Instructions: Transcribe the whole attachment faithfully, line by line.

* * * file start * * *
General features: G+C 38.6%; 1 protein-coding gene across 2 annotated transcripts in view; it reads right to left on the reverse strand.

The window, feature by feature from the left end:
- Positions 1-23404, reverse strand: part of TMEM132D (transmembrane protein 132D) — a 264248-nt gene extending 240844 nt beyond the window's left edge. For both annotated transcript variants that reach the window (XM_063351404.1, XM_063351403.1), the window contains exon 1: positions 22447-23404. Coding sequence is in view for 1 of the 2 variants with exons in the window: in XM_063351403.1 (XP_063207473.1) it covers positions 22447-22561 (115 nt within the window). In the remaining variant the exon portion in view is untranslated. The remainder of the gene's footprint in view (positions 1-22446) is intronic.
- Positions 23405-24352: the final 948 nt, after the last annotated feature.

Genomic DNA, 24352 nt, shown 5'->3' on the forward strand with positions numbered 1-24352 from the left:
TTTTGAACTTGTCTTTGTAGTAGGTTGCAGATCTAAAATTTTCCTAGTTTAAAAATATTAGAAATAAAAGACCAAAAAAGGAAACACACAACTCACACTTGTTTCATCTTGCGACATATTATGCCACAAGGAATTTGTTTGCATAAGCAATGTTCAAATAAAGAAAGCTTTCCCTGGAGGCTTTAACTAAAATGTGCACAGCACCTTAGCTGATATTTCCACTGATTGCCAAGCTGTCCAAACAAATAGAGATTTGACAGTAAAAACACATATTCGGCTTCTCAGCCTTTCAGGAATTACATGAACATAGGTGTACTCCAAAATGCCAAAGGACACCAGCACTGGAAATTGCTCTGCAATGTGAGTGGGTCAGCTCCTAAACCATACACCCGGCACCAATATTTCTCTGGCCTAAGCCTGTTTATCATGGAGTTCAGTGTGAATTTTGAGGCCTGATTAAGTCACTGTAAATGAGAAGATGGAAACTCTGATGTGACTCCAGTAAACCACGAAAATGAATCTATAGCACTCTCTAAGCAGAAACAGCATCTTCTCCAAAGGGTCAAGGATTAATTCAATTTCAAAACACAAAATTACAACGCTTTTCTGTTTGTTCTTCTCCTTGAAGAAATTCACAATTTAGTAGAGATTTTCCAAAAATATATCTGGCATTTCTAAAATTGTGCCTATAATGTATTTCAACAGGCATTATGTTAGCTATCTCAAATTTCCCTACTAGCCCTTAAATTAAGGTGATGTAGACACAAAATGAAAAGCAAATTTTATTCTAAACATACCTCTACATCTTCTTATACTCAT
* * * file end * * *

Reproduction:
General features: G+C 38.6%; 1 protein-coding gene across 2 annotated transcripts in view; it reads right to left on the reverse strand.

The window, feature by feature from the left end:
- Positions 1-23404, reverse strand: part of TMEM132D (transmembrane protein 132D) — a 264248-nt gene extending 240844 nt beyond the window's left edge. For both annotated transcript variants that reach the window (XM_063351404.1, XM_063351403.1), the window contains exon 1: positions 22447-23404. Coding sequence is in view for 1 of the 2 variants with exons in the window: in XM_063351403.1 (XP_063207473.1) it covers positions 22447-22561 (115 nt within the window). In the remaining variant the exon portion in view is untranslated. The remainder of the gene's footprint in view (positions 1-22446) is intronic.
- Positions 23405-24352: the final 948 nt, after the last annotated feature.

Genomic DNA, 24352 nt, shown 5'->3' on the forward strand with positions numbered 1-24352 from the left:
TTTTGAACTTGTCTTTGTAGTAGGTTGCAGATCTAAAATTTTCCTAGTTTAAAAATATTAGAAATAAAAGACCAAAAAAGGAAACACACAACTCACACTTGTTTCATCTTGCGACATATTATGCCACAAGGAATTTGTTTGCATAAGCAATGTTCAAATAAAGAAAGCTTTCCCTGGAGGCTTTAACTAAAATGTGCACAGCACCTTAGCTGATATTTCCACTGATTGCCAAGCTGTCCAAACAAATAGAGATTTGACAGTAAAAACACATATTCGGCTTCTCAGCCTTTCAGGAATTACATGAACATAGGTGTACTCCAAAATGCCAAAGGACACCAGCACTGGAAATTGCTCTGCAATGTGAGTGGGTCAGCTCCTAAACCATACACCCGGCACCAATATTTCTCTGGCCTAAGCCTGTTTATCATGGAGTTCAGTGTGAATTTTGAGGCCTGATTAAGTCACTGTAAATGAGAAGATGGAAACTCTGATGTGACTCCAGTAAACCACGAAAATGAATCTATAGCACTCTCTAAGCAGAAACAGCATCTTCTCCAAAGGGTCAAGGATTAATTCAATTTCAAAACACAAAATTACAACGCTTTTCTGTTTGTTCTTCTCCTTGAAGAAATTCACAATTTAGTAGAGATTTTCCAAAAATATATCTGGCATTTCTAAAATTGTGCCTATAATGTATTTCAACAGGCATTATGTTAGCTATCTCAAATTTCCCTACTAGCCCTTAAATTAAGGTGATGTAGACACAAAATGAAAAGCAAATTTTATTCTAAACATACCTCTACATCTTCTTATACTCAT